Successful startups: What would you tell your younger self?
On a snowy Wednesday in February, over 200 people braved the weather to hear three successful founders share their stories and offer words of wisdom to the next generation of entrepreneurs.
Moderated by Krista Jones, education innovation lead and senior advisor in the information technology, communications and entertainment (ICE) practice at MaRS, the panel included: Haroon Mirza of CognoVision (acquired by Intel), John Myers of Edsby (formerly Core Four) and Mike Silagadze of Top Hat Monocle.
The panellists spoke openly about the highs and lows of the startup lifestyle and gave tactical advice on how to face specific challenges and get the most out of opportunities when you’re getting your company off the ground.
If these successful founders could travel back in time and give advice to their younger selves, these are the top five lessons they would share.
1. Co-founders are critical!
Your co-founders can be your greatest source of support and strength—don’t go it alone. However, co-founder infighting can bring about the downfall of your company. When choosing a co-founder, find someone who can offset your skills. If you’re a hacker, pair up with a business brain. If you’re a visionary, find yourself a chief technology officer pronto! And “paper” everything—in other words, put legal contracts or agreements in place.
2. Learn to say no.
This will be one of the hardest lessons to learn, but if you don’t learn to say no your path to success will be long and winding. Entrepreneurs must focus and learn to step away from things that will distract them from achieving their goals. Often things that might seem like opportunities do not add value in the long run.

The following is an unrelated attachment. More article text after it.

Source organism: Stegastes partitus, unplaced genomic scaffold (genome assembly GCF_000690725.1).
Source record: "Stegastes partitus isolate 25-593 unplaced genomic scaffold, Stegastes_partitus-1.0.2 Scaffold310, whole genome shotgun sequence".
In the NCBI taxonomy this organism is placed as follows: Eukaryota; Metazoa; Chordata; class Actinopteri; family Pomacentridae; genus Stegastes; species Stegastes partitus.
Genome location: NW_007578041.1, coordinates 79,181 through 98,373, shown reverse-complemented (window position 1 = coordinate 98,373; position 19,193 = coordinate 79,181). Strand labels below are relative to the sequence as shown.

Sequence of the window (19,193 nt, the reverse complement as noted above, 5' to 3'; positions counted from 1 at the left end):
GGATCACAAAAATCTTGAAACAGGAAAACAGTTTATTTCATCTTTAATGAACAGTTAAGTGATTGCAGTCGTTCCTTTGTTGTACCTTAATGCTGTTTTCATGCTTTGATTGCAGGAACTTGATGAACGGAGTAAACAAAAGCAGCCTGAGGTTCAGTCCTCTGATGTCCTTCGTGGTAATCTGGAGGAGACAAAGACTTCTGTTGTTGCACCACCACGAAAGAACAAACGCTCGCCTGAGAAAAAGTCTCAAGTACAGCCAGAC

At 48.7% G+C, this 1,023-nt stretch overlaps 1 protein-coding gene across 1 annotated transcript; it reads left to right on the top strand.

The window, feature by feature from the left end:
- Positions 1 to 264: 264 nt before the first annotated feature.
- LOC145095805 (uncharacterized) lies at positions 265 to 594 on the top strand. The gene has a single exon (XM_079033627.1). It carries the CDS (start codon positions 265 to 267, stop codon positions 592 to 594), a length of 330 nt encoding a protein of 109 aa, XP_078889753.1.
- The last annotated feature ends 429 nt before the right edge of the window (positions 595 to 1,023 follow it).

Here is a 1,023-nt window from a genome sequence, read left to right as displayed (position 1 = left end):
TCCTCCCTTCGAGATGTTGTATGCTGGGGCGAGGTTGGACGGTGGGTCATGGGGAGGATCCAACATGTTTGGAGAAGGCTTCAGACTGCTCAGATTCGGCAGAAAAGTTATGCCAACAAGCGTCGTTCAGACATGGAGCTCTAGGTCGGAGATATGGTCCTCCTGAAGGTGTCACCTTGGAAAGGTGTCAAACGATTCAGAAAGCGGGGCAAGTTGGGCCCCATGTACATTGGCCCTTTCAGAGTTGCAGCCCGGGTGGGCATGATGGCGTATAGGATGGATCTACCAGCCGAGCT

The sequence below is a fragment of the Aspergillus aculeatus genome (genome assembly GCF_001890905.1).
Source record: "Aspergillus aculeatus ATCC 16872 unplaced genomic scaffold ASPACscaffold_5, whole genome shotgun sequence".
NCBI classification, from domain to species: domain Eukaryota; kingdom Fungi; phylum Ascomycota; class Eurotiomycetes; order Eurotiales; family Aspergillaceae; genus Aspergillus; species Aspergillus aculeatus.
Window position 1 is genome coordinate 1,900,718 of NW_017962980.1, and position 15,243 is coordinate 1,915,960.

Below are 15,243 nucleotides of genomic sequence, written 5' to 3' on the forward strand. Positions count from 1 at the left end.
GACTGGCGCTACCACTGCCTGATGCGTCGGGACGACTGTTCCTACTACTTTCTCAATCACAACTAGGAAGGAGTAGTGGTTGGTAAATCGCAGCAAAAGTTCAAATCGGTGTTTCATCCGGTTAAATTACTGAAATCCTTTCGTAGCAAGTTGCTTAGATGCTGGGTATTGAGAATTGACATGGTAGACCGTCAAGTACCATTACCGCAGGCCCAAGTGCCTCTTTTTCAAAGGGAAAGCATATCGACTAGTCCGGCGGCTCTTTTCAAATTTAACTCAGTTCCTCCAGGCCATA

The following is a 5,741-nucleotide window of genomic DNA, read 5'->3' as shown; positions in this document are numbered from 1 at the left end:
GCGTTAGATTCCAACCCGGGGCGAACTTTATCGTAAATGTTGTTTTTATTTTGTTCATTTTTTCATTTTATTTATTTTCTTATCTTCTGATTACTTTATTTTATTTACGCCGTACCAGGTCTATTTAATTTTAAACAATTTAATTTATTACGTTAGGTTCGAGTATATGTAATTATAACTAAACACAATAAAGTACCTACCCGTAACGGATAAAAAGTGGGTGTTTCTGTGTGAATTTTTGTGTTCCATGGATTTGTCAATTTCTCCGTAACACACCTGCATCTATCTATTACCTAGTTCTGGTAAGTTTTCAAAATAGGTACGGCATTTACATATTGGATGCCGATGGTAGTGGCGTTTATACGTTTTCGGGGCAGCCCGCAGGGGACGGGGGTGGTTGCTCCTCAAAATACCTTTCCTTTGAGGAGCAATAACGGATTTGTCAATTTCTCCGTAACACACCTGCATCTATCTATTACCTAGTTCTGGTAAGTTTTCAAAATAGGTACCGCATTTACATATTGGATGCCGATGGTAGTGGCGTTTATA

3. Hire the right people.
As you start to scale, you will need to add diverse skills to your company. At first you will be hiring from within your network, but once you pass the 15- to 20-person mark you will need to establish a systematic, methodical way of selecting the right talent. A bad hire is devastating to a growing company.
4. Build for your customer and your market, not yourself.
You might think that you are creating the best product out there, but if no one wants to buy it or use it then it’s simply not that great. To be successful, you have to identify a pain point in the market and build a high-quality, unique solution. Talk to your customers, ask for feedback, create a minimum viable product and—just to be extra sure—ask for the sale. If they’re not willing to give you a purchase order, you’re not there yet.
5. An idea is nothing without implementation.
Don’t be afraid to share your ideas. Many founders and entrepreneurs secretly guard their ideas, fearing that other people will “steal” them. The reality is, it’s not the idea that adds value, it’s the execution. Many people have ideas all of the time, but only a rare few decide to dedicate their lives to a startup. Also, be prepared for the fact that your idea will change! You will learn, adapt and iterate many times over before you land your first sale.
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